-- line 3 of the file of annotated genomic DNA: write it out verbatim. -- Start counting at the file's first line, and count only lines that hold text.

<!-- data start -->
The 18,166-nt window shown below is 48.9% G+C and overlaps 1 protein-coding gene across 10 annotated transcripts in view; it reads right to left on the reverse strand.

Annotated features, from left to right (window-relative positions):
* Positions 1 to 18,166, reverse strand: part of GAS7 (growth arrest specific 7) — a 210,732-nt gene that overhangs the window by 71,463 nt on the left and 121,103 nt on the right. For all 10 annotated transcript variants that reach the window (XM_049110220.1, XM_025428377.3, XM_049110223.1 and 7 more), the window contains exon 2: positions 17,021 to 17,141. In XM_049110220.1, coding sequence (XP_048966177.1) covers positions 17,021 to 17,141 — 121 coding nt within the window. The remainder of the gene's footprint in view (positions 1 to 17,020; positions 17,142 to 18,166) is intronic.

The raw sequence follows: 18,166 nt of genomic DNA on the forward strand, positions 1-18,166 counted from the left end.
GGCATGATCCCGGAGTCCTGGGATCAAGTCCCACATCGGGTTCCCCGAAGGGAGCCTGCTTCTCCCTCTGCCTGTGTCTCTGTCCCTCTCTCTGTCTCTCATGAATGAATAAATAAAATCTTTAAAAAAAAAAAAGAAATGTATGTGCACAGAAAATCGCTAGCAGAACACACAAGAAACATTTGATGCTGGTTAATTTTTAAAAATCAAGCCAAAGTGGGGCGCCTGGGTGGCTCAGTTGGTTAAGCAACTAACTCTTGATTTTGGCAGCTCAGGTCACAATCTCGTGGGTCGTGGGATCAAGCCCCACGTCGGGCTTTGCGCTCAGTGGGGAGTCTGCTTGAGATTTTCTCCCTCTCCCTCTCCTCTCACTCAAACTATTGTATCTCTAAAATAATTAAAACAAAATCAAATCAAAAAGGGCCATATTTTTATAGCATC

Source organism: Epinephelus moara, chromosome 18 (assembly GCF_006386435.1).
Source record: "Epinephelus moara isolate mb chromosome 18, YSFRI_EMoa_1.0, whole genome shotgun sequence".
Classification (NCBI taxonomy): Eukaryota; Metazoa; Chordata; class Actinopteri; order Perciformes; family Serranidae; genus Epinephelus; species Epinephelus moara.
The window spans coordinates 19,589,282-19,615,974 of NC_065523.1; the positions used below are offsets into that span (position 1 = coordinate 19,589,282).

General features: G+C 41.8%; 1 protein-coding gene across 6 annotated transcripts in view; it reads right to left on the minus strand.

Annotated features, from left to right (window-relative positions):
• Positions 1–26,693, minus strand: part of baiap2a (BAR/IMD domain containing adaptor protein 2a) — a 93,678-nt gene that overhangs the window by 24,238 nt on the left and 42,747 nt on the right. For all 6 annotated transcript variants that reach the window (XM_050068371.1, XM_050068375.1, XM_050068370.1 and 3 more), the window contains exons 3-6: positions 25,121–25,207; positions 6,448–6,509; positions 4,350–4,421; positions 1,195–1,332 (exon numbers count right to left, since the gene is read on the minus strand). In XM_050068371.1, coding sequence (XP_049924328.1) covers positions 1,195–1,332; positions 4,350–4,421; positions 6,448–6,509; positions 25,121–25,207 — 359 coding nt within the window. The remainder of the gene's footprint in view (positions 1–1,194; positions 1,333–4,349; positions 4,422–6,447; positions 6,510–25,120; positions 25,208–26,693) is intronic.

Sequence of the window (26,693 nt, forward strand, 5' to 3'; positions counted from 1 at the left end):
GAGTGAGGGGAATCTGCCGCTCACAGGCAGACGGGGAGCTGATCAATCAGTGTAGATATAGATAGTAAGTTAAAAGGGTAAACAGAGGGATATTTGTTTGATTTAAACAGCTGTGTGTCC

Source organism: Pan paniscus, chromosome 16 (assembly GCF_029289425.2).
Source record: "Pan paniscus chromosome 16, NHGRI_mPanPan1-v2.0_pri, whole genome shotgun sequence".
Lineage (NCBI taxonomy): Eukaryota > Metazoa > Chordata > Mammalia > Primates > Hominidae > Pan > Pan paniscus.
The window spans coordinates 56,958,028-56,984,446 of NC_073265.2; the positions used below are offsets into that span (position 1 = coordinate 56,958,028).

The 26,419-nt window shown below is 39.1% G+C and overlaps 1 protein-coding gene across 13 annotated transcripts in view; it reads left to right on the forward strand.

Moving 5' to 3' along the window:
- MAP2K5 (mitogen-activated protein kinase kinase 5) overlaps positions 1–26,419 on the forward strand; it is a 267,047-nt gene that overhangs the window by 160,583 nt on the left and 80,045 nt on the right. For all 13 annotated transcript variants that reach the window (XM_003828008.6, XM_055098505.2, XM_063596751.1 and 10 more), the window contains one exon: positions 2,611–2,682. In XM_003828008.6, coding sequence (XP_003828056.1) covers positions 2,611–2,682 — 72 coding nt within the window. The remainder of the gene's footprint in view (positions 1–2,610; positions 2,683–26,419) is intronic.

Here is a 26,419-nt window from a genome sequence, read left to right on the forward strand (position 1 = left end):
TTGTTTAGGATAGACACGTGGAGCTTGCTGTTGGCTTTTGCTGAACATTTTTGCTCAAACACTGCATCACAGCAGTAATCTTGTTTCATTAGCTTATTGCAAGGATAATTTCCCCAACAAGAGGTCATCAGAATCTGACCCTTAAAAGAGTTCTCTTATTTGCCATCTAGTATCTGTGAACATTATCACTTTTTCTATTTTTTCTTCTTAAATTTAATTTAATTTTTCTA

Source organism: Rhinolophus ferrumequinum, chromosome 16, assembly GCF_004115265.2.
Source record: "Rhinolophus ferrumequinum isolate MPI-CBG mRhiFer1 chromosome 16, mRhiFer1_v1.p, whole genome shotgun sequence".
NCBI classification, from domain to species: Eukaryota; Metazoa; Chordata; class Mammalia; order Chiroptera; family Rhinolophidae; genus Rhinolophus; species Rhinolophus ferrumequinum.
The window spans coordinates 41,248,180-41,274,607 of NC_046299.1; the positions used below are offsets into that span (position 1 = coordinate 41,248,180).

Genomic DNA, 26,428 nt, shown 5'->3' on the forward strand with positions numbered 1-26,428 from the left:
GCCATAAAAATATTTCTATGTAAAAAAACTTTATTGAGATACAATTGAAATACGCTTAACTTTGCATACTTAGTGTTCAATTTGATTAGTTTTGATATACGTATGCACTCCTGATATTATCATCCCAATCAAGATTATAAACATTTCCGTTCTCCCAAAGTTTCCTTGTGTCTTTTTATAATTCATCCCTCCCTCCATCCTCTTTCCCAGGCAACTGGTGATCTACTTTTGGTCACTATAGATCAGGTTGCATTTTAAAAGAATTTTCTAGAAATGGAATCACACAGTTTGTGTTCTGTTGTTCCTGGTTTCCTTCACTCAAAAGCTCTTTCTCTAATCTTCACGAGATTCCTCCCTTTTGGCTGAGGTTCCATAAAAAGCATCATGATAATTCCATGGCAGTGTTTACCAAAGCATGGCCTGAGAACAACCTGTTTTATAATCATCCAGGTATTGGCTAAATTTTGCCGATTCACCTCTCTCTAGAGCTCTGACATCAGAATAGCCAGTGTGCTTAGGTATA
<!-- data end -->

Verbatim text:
* Positions 1 to 18,166, reverse strand: part of GAS7 (growth arrest specific 7) — a 210,732-nt gene that overhangs the window by 71,463 nt on the left and 121,103 nt on the right. For all 10 annotated transcript variants that reach the window (XM_049110220.1, XM_025428377.3, XM_049110223.1 and 7 more), the window contains exon 2: positions 17,021 to 17,141. In XM_049110220.1, coding sequence (XP_048966177.1) covers positions 17,021 to 17,141 — 121 coding nt within the window. The remainder of the gene's footprint in view (positions 1 to 17,020; positions 17,142 to 18,166) is intronic.